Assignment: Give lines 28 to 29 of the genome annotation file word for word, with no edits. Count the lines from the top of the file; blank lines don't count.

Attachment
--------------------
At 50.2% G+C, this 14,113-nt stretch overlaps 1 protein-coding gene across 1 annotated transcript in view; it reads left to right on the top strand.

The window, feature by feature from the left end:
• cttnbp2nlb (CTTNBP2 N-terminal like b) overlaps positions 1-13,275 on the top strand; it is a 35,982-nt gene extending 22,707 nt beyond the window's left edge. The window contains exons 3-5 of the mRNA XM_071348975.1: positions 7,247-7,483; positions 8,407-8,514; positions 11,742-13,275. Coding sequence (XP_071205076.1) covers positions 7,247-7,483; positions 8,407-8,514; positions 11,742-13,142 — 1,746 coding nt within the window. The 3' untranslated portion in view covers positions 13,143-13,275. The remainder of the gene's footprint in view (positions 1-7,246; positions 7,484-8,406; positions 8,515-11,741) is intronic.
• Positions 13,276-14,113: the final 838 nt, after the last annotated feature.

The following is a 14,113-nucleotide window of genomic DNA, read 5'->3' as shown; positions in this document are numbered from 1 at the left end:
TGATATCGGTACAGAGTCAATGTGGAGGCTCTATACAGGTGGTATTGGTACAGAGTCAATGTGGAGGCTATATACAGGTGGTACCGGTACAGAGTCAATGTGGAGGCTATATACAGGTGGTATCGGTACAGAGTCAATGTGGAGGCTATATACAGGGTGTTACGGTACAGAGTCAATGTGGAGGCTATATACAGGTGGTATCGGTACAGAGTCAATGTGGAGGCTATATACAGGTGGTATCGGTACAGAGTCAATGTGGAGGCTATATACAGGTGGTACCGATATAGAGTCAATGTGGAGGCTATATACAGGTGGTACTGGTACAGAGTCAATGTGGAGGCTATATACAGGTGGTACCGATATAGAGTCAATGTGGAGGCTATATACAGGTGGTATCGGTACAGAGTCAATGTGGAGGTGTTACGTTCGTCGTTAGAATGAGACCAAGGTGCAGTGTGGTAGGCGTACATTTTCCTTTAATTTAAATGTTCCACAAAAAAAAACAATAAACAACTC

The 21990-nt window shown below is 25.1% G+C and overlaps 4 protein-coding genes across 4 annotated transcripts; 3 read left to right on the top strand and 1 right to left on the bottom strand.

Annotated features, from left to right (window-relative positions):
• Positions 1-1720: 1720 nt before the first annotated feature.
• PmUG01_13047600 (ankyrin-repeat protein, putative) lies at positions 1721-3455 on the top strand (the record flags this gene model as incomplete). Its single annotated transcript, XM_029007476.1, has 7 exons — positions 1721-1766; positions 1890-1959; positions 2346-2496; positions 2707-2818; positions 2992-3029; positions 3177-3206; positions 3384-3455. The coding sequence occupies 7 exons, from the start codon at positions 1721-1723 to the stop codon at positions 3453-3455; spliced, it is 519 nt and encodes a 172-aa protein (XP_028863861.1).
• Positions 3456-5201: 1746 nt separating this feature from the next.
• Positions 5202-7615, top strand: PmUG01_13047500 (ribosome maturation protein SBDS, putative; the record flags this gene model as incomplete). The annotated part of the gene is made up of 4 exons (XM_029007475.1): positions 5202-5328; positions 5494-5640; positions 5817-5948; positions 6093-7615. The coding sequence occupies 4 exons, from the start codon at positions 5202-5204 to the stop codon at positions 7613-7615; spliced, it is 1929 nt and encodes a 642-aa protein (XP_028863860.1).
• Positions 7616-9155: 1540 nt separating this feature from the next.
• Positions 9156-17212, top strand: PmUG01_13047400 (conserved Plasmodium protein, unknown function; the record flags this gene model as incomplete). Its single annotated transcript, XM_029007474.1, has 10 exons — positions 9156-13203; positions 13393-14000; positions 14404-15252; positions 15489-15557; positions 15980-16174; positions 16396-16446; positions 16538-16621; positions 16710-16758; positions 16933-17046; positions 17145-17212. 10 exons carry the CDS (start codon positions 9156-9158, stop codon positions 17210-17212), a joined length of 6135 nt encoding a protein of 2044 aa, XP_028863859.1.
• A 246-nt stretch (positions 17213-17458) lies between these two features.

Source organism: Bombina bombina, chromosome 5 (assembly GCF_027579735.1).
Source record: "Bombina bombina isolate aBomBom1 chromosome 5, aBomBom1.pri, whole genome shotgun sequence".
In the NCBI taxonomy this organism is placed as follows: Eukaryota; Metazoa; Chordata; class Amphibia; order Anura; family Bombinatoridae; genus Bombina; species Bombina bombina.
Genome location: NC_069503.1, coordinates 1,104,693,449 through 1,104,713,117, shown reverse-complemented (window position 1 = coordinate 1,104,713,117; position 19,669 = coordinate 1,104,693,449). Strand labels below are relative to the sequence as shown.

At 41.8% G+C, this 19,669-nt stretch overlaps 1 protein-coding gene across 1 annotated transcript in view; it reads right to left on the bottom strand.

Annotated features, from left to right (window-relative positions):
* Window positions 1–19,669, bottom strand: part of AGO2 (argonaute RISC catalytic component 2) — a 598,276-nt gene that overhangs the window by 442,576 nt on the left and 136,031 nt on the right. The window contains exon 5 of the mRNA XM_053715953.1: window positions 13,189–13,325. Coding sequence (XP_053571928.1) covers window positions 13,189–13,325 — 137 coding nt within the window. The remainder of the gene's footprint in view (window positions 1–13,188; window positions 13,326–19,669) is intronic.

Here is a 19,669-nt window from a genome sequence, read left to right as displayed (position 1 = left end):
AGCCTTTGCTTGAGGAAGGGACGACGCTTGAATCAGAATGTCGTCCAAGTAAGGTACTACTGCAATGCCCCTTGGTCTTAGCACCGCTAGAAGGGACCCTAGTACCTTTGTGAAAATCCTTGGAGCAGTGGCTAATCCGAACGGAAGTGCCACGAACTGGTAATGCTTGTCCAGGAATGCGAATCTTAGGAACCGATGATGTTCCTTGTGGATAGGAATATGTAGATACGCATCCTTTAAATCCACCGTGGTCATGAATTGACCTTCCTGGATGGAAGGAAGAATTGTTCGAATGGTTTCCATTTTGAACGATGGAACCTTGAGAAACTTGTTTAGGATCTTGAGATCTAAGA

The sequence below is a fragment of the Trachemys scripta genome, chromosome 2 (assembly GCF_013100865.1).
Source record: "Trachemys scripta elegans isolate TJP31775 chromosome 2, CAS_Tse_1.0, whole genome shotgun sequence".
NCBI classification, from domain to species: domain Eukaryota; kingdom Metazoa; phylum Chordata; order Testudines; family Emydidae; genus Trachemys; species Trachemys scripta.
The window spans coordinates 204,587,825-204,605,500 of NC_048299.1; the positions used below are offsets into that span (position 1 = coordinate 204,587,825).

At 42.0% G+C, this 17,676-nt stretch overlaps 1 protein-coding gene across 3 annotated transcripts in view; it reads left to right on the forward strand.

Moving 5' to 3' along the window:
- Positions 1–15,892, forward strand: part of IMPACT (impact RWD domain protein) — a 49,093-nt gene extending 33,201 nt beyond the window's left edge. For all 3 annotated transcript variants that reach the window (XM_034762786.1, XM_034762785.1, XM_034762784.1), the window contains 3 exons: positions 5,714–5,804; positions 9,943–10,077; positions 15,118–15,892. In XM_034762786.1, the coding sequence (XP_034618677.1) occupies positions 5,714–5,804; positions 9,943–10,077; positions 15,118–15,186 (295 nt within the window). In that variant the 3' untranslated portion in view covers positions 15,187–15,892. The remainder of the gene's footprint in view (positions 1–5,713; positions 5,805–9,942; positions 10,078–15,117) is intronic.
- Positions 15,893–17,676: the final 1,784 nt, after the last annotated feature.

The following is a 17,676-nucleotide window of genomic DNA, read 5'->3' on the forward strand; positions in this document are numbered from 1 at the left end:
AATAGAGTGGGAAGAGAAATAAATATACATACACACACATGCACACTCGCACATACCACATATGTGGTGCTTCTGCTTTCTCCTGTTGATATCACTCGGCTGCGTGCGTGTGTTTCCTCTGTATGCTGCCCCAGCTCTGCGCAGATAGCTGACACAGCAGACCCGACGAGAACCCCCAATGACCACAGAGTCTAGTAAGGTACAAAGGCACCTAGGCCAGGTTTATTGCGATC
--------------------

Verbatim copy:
The window spans coordinates 204,587,825-204,605,500 of NC_048299.1; the positions used below are offsets into that span (position 1 = coordinate 204,587,825).

At 42.0% G+C, this 17,676-nt stretch overlaps 1 protein-coding gene across 3 annotated transcripts in view; it reads left to right on the forward strand.